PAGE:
However, if you’re still unsure on whom to address the cover letter, you may use “Dear Reviewer” or “Dear Review Committee” to sound formal.

Grant Proposal Cover Letters Format

1. Heading

Use your organization's letterhead. The letterhead will help the funding organization to verify your identity and check that you are authorized to apply for funding on behalf of your company.

In addition, the letterhead will give your letter a professional appearance and help to establish your credibility as an applicant.

However, there are some other things to keep in mind when using company letterhead for grant proposal cover letters. Make sure that the letterhead is up-to-date and accurate. Also, double-check that your organization name and all of the contact information are correct. You don't want the funding organization to have any trouble getting in touch with you!

2. Date

If you're writing a cover letter to submit along with your grant proposal, it's important to make sure that your cover letter has the same date as your proposal. This may seem like a small detail, but it can make a big difference in how your proposal is received.

If the dates don't match, it can give the impression that your proposal is outdated or that you're not keeping track of important details. In either case, it's not the best way to start off your grant proposal application.

3. Addressee Information

Address the letter to a particular person. Call the funder to confirm that you have the right contact person and the correct personal title.

Write the verified addressee information as follows:

  • Funder's personal title and name
  • Funding source name
  • Funder's address
  • City, State, and Zip code

4. Salutation

When addressing the contact person for the funder, start by saying "Dear" before introducing them by their personal title and last names, such as Dr., Mr., Ms., Mrs., or Messrs.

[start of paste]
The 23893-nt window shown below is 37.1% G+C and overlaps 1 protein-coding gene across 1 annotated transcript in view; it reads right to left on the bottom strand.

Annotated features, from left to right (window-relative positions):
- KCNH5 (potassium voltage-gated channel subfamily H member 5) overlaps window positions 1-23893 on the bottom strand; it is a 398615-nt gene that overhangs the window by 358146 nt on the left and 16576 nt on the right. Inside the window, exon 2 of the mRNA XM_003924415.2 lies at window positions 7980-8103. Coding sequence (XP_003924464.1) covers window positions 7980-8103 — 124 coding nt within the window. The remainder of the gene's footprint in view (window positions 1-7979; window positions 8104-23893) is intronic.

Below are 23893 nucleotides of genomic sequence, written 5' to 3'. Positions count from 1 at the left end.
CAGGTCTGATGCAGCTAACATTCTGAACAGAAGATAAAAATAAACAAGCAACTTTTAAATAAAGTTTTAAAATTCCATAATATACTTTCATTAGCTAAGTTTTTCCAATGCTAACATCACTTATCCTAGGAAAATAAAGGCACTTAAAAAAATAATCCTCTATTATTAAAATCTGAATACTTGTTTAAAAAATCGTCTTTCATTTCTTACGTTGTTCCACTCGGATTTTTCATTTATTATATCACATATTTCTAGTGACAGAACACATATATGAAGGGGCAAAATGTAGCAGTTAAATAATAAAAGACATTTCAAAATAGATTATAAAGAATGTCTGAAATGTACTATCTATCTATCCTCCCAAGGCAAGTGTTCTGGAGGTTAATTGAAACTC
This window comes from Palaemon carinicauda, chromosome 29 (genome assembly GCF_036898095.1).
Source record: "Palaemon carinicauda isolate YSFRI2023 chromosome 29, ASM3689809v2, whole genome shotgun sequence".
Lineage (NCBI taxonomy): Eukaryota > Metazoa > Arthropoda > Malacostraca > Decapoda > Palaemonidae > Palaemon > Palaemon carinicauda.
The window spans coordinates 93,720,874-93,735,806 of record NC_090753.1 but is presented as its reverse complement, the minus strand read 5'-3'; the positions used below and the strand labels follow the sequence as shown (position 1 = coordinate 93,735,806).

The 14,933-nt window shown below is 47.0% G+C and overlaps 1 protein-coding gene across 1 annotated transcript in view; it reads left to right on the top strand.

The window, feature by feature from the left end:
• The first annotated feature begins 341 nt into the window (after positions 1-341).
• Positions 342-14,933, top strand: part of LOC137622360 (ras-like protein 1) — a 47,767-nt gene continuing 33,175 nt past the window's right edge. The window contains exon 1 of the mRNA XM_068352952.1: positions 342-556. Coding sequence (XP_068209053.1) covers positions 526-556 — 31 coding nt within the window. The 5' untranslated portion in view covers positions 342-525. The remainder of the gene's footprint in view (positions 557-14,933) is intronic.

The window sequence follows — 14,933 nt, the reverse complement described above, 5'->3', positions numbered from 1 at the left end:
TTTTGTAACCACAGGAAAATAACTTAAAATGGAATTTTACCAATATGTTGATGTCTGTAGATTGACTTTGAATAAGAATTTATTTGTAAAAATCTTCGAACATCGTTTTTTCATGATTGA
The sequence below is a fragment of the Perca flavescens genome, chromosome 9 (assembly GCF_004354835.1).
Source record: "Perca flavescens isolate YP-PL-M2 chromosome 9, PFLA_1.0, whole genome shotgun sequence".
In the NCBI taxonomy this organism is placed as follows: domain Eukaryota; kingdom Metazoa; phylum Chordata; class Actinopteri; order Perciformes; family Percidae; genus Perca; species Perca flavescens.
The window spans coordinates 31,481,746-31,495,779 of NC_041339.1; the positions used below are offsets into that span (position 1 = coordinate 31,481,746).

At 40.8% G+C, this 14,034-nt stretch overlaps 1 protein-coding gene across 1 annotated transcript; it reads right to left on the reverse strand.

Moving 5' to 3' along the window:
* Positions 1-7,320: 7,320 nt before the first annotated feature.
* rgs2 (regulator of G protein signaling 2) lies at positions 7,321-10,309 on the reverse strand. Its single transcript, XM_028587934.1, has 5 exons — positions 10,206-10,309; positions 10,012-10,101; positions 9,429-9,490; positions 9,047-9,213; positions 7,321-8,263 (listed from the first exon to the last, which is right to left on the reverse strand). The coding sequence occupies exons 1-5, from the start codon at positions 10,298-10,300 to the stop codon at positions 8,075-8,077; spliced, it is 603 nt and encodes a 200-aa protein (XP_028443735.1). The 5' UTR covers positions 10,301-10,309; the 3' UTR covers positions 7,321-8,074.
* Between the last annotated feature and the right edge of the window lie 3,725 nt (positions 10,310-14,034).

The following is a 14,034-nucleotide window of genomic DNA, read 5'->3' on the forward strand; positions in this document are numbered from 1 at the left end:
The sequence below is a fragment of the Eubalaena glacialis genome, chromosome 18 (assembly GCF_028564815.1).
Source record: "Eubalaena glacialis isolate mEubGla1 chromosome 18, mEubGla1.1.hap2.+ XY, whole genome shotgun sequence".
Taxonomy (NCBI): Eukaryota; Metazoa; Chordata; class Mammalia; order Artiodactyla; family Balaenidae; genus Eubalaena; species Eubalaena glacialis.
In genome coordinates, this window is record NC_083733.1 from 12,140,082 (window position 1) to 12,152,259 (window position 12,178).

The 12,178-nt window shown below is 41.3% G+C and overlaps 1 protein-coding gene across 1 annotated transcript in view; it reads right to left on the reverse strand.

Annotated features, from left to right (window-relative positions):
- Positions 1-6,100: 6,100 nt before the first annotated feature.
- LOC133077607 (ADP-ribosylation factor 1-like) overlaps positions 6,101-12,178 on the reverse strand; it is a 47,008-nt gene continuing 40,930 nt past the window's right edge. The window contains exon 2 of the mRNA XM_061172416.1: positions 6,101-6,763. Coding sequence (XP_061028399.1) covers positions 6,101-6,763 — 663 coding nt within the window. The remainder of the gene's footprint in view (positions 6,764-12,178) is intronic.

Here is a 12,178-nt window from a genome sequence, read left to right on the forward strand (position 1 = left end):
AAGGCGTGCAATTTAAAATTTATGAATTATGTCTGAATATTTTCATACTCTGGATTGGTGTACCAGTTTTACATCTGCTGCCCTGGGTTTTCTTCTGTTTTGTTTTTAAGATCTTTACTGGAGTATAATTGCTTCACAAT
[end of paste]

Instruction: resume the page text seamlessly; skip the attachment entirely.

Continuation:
5. Letter Body

a. First Paragraph

  • Introduce the organization in its legal name.
  • State the amount of money that is being requested in dollar amount.
  • Briefly explain the project for which funding is being sought. There is no need to detail your full proposal.

b. Second Paragraph

  • Discuss your organization's goals and how your project matches the funder's mission.
  • Highlight your published work and past projects.
  • Describe how the project will benefit your organization’s issue area

c. Third to Last Paragraph

  • If applicable, end the letter with an invitation for a site visit.
  • Conclude with a positive phrase like "I look forward to discussing this program with you in detail," or something similar.

6. Closing

  • Write “Sincerely” and sign with your first name to draw an informal, long-term relationship.
  • Type your full name and job title below your signature. The letter can also be signed by the leadership in your organization, such as the executive director or board chairperson.
  • Provide contact details of key persons who can address application questions from the funder (if different from the signee).

7. Attachments

Write “ENCLOSURE” or "ATTACHMENTS" in capital letters at the bottom of the cover letter.

Qualities of a Strong Grant Proposal Cover Letter

1. Brief and direct

A good cover letter is concise and focused. After all, you don't want to overwhelm the reader with too much information.

A good rule of thumb is to limit your cover letter to one page. This will give you enough space to make a strong case for your project, without overwhelming the reader or causing them to lose interest.


Over the last 30 years, the Children's Fund has implemented a highly effective community-based approach to address childhood malnutrition. We're now looking to fund an innovative approach to scaling our services and would like to pilot the initiative with $50,000 of funding from the Robertson Foundation.

2. Distinctive

One mistake that applicants sometimes make in their cover letters is repeating information from their grant proposal. The cover letter is your opportunity to introduce your organization

Use the cover letter to highlight the most important points of your proposal and explain why you are qualified to receive financial support.